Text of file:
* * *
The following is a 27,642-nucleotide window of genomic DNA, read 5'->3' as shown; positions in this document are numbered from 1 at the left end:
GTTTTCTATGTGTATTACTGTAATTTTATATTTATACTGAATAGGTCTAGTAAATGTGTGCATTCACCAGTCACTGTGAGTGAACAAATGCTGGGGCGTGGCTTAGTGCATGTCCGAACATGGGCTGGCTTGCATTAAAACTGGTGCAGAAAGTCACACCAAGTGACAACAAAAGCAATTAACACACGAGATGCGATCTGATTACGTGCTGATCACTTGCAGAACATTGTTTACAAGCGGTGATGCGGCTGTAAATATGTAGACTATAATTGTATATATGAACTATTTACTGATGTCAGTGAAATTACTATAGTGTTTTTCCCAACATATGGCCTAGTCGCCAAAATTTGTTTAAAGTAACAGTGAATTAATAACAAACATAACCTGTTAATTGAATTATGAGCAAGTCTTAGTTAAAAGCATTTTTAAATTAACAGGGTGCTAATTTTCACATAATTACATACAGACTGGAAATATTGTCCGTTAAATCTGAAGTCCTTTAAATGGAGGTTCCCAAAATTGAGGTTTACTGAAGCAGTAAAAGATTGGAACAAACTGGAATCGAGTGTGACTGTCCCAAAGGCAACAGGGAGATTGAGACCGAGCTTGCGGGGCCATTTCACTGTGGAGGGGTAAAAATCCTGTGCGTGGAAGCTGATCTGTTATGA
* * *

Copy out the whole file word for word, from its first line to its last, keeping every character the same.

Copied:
The following is a 27,642-nucleotide window of genomic DNA, read 5'->3' as shown; positions in this document are numbered from 1 at the left end:
GTTTTCTATGTGTATTACTGTAATTTTATATTTATACTGAATAGGTCTAGTAAATGTGTGCATTCACCAGTCACTGTGAGTGAACAAATGCTGGGGCGTGGCTTAGTGCATGTCCGAACATGGGCTGGCTTGCATTAAAACTGGTGCAGAAAGTCACACCAAGTGACAACAAAAGCAATTAACACACGAGATGCGATCTGATTACGTGCTGATCACTTGCAGAACATTGTTTACAAGCGGTGATGCGGCTGTAAATATGTAGACTATAATTGTATATATGAACTATTTACTGATGTCAGTGAAATTACTATAGTGTTTTTCCCAACATATGGCCTAGTCGCCAAAATTTGTTTAAAGTAACAGTGAATTAATAACAAACATAACCTGTTAATTGAATTATGAGCAAGTCTTAGTTAAAAGCATTTTTAAATTAACAGGGTGCTAATTTTCACATAATTACATACAGACTGGAAATATTGTCCGTTAAATCTGAAGTCCTTTAAATGGAGGTTCCCAAAATTGAGGTTTACTGAAGCAGTAAAAGATTGGAACAAACTGGAATCGAGTGTGACTGTCCCAAAGGCAACAGGGAGATTGAGACCGAGCTTGCGGGGCCATTTCACTGTGGAGGGGTAAAAATCCTGTGCGTGGAAGCTGATCTGTTATGA